(Reuters) – Joseph Murray, the pioneer who won a Nobel Prize after performing the first kidney transplant, passed away on Monday at the age of 93. The demise was declared at a hospital in Boston where the American plastic surgeon was hospitalized after the stroke he suffered last Thursday.
Medicine has never been the same since Joseph Murray performed the first kidney transplant on identical twins in the 1950s. He shared the 1990’s Nobel Prize in Physiology or Medicine with E. Donnall Thomas due to the numerous discoveries he made in the field. On Monday, November 26, the plastic surgeon passed away at the age of 93.
His spokesperson confirmed the news on Tuesday adding that the Nobel Prize winner’s death was caused by the stroke he suffered last Thursday. Murray’s condition worsened since the incident took place and doctors were unable to help him recover.
Brigham and Women’s Hospital President, Dr. Elizabeth Nabel was very saddened to communicate the surgeon’s demise. She told the press that “the world is a better place” thanks to Murray’s scientific breakthrough. She concluded by saying that Murray’s legacy will continue to exist in people’s hearts and more specifically in the hearts of those patients “who received the gift of life through transplantation”.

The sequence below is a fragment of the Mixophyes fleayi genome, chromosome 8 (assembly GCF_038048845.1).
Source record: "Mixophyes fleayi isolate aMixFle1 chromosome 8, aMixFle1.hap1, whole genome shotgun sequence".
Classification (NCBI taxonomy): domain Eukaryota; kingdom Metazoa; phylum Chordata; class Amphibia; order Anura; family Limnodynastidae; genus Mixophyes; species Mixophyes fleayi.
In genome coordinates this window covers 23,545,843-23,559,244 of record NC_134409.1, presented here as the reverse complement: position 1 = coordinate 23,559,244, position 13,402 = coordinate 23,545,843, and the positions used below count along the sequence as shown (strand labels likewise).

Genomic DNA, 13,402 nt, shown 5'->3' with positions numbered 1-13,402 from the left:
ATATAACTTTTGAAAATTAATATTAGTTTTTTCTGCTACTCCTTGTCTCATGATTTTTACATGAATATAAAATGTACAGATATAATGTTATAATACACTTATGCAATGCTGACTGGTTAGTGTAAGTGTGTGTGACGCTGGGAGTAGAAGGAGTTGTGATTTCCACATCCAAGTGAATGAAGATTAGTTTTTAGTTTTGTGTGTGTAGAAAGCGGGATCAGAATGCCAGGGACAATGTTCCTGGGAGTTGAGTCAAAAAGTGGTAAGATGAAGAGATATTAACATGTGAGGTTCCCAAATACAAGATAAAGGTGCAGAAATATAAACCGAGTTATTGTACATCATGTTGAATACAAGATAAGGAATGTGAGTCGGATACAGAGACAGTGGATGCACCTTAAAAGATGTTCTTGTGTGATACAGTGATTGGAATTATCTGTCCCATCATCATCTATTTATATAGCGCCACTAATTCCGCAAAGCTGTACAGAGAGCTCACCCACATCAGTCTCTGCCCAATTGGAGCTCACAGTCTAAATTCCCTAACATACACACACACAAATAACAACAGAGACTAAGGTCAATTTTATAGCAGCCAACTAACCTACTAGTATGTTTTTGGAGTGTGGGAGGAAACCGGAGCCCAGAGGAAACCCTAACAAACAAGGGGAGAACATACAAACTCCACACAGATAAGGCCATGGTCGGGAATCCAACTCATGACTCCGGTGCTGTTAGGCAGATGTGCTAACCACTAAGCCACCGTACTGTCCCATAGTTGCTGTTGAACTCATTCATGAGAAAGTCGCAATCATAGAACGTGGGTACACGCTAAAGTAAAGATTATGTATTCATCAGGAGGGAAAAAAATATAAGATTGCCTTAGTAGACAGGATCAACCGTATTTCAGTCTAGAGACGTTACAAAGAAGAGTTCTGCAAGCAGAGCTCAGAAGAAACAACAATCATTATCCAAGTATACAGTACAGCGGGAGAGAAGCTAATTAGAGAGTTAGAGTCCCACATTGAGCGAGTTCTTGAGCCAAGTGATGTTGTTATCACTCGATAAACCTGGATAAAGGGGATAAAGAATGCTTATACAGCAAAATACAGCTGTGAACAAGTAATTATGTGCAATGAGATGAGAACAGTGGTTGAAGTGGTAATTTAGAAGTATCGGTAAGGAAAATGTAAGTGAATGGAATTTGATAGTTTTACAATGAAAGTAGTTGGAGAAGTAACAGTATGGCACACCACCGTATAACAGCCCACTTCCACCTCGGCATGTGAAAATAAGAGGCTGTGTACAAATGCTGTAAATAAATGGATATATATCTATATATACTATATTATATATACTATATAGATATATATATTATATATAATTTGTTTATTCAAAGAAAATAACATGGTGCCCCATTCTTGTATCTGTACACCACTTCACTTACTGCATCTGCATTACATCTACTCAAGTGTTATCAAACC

Even though Murray succeeded in making the first kidney transplantation, he never ceased to look for new methods of improving his work. Thus, he spent the last years of his life trying to improve patients’ immune systems, so they no longer rejected the foreign tissue that was transplanted. It was his ambition and drive to succeed that brought him the recognition of the Scandinavian committee in 1990.
Joseph Murray’s son, Rick, described the scientist as an optimistic man whose favorite quote was “difficulties are opportunities”. The late surgeon stated in an interview for the Nobel Prize organization that he would have loved “to have 10 more lives to live on this planet” so he could dedicate each and every one of them to the study of his favorite subjects: embryology, genetics, physics, astronomy and geology. “The other lifetimes would be as a pianist, backwoodsman, tennis player, or writer for the National Geographic,” he added.